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What Are the Scenarios for the Infrared Lens?

Monitoring camera infrared light refers to invisible light with a wavelength greater than 750nm. Any object in nature emits infrared radiation, and by using this property, people can see many things in nature that are not visible to the naked eye. In fact, infrared technology is widely used in various fields such as security monitoring, medical equipment, automotive night vision, communication surveillance, and consumer electronics. In the surveillance industry, cameras with infrared function have become a trend, and as the front-end device of surveillance, the infrared effect of the lens plays a crucial role.

Infrared light has a different wavelength than visible light, and the focal points of the two light rays after passing through the lens are also different, resulting in different stereoscopic images. For ordinary lenses, if they have not been specially corrected, the image will become blurred in the morning after focusing clearly in the daytime. However, after being corrected, infrared lenses can produce clear images in both daytime and morning.

Infrared Lens: 24/7 Monitoring Lens

The most common application of infrared lenses is to complete 24/7 monitoring. After optical correction, the infrared lens usually needs to be refocused in the morning for clear imaging. However, infrared lenses that have been specially corrected with certain materials can make visible light and infrared light focus on the same point. Therefore, after focusing clearly in the daytime, opening the infrared illumination at night can still produce clear images.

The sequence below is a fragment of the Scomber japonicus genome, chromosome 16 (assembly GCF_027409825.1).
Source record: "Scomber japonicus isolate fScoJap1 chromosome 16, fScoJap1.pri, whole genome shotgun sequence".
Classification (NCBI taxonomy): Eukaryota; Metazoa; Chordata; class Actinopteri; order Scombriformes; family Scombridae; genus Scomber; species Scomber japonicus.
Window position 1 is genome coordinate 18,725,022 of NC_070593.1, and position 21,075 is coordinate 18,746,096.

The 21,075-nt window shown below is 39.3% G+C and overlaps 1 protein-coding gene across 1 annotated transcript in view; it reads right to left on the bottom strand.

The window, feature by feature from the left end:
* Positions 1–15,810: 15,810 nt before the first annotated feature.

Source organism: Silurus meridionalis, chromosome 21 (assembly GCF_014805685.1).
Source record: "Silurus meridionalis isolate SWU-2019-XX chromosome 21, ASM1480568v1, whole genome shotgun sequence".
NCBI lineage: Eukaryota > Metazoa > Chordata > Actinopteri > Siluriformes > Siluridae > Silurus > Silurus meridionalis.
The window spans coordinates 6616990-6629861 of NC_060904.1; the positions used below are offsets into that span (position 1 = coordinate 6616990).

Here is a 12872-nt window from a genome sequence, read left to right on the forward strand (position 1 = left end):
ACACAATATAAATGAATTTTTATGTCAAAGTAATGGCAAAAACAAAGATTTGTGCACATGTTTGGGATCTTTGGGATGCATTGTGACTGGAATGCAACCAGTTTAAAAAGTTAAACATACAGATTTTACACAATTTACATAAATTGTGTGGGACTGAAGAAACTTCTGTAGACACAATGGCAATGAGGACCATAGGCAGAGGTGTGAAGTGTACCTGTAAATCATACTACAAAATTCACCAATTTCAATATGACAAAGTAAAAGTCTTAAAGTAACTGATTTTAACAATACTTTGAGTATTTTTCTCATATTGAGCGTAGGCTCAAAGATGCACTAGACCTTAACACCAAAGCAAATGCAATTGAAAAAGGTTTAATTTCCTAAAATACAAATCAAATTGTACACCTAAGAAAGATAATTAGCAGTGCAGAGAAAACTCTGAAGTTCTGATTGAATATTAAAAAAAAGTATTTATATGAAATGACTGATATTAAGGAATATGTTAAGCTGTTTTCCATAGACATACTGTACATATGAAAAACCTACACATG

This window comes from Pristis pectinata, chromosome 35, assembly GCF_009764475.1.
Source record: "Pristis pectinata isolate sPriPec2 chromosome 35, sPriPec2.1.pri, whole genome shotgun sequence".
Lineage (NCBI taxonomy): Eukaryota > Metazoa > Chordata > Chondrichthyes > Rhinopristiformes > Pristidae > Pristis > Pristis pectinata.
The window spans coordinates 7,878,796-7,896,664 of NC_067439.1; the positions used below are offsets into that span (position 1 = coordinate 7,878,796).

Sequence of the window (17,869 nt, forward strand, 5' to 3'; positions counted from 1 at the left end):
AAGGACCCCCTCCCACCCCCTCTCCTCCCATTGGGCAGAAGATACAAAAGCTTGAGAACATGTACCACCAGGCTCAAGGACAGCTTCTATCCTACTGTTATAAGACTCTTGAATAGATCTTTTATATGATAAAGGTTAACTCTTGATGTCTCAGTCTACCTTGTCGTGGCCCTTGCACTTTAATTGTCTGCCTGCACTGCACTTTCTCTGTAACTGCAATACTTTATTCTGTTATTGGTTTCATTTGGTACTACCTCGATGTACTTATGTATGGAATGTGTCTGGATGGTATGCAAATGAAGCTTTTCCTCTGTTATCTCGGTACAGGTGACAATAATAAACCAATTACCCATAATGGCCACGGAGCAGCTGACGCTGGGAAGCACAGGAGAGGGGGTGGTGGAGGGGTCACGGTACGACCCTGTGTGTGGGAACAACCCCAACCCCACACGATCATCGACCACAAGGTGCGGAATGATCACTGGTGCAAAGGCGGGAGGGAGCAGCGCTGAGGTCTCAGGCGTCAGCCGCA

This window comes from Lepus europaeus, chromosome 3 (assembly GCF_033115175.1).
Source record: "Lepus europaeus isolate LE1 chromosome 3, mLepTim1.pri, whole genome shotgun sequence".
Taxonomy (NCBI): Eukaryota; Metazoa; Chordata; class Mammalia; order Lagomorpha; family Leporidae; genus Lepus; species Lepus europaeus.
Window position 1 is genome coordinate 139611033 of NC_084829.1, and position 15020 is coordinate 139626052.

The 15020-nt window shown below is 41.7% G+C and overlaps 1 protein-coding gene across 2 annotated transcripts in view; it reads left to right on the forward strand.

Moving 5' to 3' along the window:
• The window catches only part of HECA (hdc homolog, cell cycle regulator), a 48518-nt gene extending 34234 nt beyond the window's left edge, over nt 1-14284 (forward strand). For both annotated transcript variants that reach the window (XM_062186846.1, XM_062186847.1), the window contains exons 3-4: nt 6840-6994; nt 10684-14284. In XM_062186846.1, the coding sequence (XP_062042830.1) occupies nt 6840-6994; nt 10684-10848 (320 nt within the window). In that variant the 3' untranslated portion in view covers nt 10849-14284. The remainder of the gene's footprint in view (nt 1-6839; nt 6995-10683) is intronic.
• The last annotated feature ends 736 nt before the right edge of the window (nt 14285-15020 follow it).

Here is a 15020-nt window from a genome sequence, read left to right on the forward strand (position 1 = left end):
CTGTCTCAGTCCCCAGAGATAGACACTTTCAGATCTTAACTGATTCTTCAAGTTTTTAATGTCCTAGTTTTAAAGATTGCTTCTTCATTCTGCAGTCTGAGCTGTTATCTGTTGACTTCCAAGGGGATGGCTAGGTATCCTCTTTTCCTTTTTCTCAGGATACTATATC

Infrared Lens: Fog Penetration

Fog penetration arises from the monitoring needs in long-distance and complex environments. Fog is composed of large particles floating in the air, and the more particles per unit volume, the denser the fog. Visible light has a shorter wavelength and cannot penetrate thin fog, which is why visibility on foggy mornings is very low. Infrared light has a longer wavelength, which makes it possible for it to diffract around large particles and achieve fog penetration. Under fog penetration, the filter will filter out visible light and only save infrared light. With the coating technology for enhancing transmittance, the fog-penetrating infrared lens can achieve long-distance 24/7 monitoring even under extremely low visibility conditions, and maintains the focus plane without deviation in both normal and fog penetration modes.

Infrared Lens: Laser Night Vision

Laser is highly concentrated monochromatic light, and therefore the use of infrared laser can achieve long-distance night vision monitoring. The laser beam scans the object, and the object reflects the beam back, which can be imaged after being focused by the lens. Usually, infrared lasers are used, and infrared lenses need to be used in conjunction with laser equipment. Infrared lenses that have been specially corrected with certain materials can penetrate 950nm light source and, when used in conjunction with infrared laser devices, can achieve super long-distance night vision monitoring.

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